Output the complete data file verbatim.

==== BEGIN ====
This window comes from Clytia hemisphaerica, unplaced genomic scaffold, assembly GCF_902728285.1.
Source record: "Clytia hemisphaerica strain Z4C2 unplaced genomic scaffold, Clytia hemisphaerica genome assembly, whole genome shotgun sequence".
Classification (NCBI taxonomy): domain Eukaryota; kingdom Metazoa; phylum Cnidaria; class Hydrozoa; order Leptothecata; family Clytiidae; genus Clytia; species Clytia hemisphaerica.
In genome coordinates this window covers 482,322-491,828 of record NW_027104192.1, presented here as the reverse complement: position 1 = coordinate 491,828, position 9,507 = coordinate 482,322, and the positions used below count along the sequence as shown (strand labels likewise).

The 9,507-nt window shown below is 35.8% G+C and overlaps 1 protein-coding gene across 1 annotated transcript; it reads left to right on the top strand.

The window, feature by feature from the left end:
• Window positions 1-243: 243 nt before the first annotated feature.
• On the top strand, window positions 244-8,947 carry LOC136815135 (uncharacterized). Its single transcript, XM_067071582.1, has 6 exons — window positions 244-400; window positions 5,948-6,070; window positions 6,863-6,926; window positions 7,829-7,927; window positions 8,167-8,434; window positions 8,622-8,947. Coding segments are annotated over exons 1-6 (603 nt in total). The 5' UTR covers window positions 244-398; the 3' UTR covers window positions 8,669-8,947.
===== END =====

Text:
This window comes from Clytia hemisphaerica, unplaced genomic scaffold, assembly GCF_902728285.1.
Source record: "Clytia hemisphaerica strain Z4C2 unplaced genomic scaffold, Clytia hemisphaerica genome assembly, whole genome shotgun sequence".
Classification (NCBI taxonomy): domain Eukaryota; kingdom Metazoa; phylum Cnidaria; class Hydrozoa; order Leptothecata; family Clytiidae; genus Clytia; species Clytia hemisphaerica.
In genome coordinates this window covers 482,322-491,828 of record NW_027104192.1, presented here as the reverse complement: position 1 = coordinate 491,828, position 9,507 = coordinate 482,322, and the positions used below count along the sequence as shown (strand labels likewise).

The 9,507-nt window shown below is 35.8% G+C and overlaps 1 protein-coding gene across 1 annotated transcript; it reads left to right on the top strand.

The window, feature by feature from the left end:
• Window positions 1-243: 243 nt before the first annotated feature.
• On the top strand, window positions 244-8,947 carry LOC136815135 (uncharacterized). Its single transcript, XM_067071582.1, has 6 exons — window positions 244-400; window positions 5,948-6,070; window positions 6,863-6,926; window positions 7,829-7,927; window positions 8,167-8,434; window positions 8,622-8,947. Coding segments are annotated over exons 1-6 (603 nt in total). The 5' UTR covers window positions 244-398; the 3' UTR covers window positions 8,669-8,947.